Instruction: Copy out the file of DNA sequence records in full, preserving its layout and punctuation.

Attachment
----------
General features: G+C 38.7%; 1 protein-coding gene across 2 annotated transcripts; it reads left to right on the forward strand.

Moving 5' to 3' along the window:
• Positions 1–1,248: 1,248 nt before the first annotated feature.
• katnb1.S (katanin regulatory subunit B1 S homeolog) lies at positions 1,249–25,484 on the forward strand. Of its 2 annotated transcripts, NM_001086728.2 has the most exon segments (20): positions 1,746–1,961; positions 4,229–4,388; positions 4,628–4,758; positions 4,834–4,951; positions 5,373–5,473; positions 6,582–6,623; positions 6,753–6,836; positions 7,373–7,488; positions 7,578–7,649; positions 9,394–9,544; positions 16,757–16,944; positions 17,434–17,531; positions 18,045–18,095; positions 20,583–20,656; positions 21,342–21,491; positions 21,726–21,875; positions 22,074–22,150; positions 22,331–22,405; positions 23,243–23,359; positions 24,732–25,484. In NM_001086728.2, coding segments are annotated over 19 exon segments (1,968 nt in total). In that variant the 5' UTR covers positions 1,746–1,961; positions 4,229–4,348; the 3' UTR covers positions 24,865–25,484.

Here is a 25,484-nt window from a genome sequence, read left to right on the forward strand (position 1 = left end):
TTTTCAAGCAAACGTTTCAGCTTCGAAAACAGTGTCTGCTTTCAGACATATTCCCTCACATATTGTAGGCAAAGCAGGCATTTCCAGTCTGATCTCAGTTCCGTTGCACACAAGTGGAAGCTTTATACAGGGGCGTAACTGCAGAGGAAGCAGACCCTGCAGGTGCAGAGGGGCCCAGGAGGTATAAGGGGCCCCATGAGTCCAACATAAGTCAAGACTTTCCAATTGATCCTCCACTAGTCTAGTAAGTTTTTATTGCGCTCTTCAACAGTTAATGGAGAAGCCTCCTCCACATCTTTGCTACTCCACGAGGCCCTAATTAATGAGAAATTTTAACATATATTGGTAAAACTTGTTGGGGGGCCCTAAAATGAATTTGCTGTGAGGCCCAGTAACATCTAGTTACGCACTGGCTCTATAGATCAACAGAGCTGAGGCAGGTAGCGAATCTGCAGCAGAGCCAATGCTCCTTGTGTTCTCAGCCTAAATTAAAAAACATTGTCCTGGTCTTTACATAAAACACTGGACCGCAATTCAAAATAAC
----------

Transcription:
General features: G+C 38.7%; 1 protein-coding gene across 2 annotated transcripts; it reads left to right on the forward strand.

Moving 5' to 3' along the window:
• Positions 1–1,248: 1,248 nt before the first annotated feature.
• katnb1.S (katanin regulatory subunit B1 S homeolog) lies at positions 1,249–25,484 on the forward strand. Of its 2 annotated transcripts, NM_001086728.2 has the most exon segments (20): positions 1,746–1,961; positions 4,229–4,388; positions 4,628–4,758; positions 4,834–4,951; positions 5,373–5,473; positions 6,582–6,623; positions 6,753–6,836; positions 7,373–7,488; positions 7,578–7,649; positions 9,394–9,544; positions 16,757–16,944; positions 17,434–17,531; positions 18,045–18,095; positions 20,583–20,656; positions 21,342–21,491; positions 21,726–21,875; positions 22,074–22,150; positions 22,331–22,405; positions 23,243–23,359; positions 24,732–25,484. In NM_001086728.2, coding segments are annotated over 19 exon segments (1,968 nt in total). In that variant the 5' UTR covers positions 1,746–1,961; positions 4,229–4,348; the 3' UTR covers positions 24,865–25,484.

Here is a 25,484-nt window from a genome sequence, read left to right on the forward strand (position 1 = left end):
TTTTCAAGCAAACGTTTCAGCTTCGAAAACAGTGTCTGCTTTCAGACATATTCCCTCACATATTGTAGGCAAAGCAGGCATTTCCAGTCTGATCTCAGTTCCGTTGCACACAAGTGGAAGCTTTATACAGGGGCGTAACTGCAGAGGAAGCAGACCCTGCAGGTGCAGAGGGGCCCAGGAGGTATAAGGGGCCCCATGAGTCCAACATAAGTCAAGACTTTCCAATTGATCCTCCACTAGTCTAGTAAGTTTTTATTGCGCTCTTCAACAGTTAATGGAGAAGCCTCCTCCACATCTTTGCTACTCCACGAGGCCCTAATTAATGAGAAATTTTAACATATATTGGTAAAACTTGTTGGGGGGCCCTAAAATGAATTTGCTGTGAGGCCCAGTAACATCTAGTTACGCACTGGCTCTATAGATCAACAGAGCTGAGGCAGGTAGCGAATCTGCAGCAGAGCCAATGCTCCTTGTGTTCTCAGCCTAAATTAAAAAACATTGTCCTGGTCTTTACATAAAACACTGGACCGCAATTCAAAATAAC